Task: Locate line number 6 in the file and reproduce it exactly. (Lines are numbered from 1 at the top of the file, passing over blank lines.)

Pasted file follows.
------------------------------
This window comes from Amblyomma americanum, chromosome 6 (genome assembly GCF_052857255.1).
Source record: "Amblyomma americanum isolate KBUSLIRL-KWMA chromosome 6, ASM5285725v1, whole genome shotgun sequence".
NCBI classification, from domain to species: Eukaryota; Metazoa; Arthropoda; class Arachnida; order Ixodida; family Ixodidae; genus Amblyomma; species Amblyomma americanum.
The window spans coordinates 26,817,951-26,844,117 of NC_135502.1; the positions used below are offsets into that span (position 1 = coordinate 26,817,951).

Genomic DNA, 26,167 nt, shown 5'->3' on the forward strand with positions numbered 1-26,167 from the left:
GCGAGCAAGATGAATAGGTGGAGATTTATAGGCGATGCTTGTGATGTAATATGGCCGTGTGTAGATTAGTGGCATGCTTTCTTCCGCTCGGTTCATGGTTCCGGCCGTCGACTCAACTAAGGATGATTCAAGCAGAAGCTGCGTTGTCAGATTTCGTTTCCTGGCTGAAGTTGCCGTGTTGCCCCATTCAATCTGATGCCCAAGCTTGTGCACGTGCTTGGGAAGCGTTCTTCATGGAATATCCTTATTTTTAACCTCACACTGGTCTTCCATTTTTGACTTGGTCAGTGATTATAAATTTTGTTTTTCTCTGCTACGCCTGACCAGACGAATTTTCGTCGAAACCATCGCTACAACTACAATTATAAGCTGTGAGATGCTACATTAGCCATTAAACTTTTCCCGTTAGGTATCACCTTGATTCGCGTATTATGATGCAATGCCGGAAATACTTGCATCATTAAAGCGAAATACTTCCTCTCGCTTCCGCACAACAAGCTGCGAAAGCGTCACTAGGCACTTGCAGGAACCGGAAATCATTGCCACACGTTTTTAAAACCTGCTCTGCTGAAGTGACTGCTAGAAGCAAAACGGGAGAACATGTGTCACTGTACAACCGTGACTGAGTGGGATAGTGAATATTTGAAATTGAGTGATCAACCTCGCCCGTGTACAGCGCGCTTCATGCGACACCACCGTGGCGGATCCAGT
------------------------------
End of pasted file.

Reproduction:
GCGAGCAAGATGAATAGGTGGAGATTTATAGGCGATGCTTGTGATGTAATATGGCCGTGTGTAGATTAGTGGCATGCTTTCTTCCGCTCGGTTCATGGTTCCGGCCGTCGACTCAACTAAGGATGATTCAAGCAGAAGCTGCGTTGTCAGATTTCGTTTCCTGGCTGAAGTTGCCGTGTTGCCCCATTCAATCTGATGCCCAAGCTTGTGCACGTGCTTGGGAAGCGTTCTTCATGGAATATCCTTATTTTTAACCTCACACTGGTCTTCCATTTTTGACTTGGTCAGTGATTATAAATTTTGTTTTTCTCTGCTACGCCTGACCAGACGAATTTTCGTCGAAACCATCGCTACAACTACAATTATAAGCTGTGAGATGCTACATTAGCCATTAAACTTTTCCCGTTAGGTATCACCTTGATTCGCGTATTATGATGCAATGCCGGAAATACTTGCATCATTAAAGCGAAATACTTCCTCTCGCTTCCGCACAACAAGCTGCGAAAGCGTCACTAGGCACTTGCAGGAACCGGAAATCATTGCCACACGTTTTTAAAACCTGCTCTGCTGAAGTGACTGCTAGAAGCAAAACGGGAGAACATGTGTCACTGTACAACCGTGACTGAGTGGGATAGTGAATATTTGAAATTGAGTGATCAACCTCGCCCGTGTACAGCGCGCTTCATGCGACACCACCGTGGCGGATCCAGT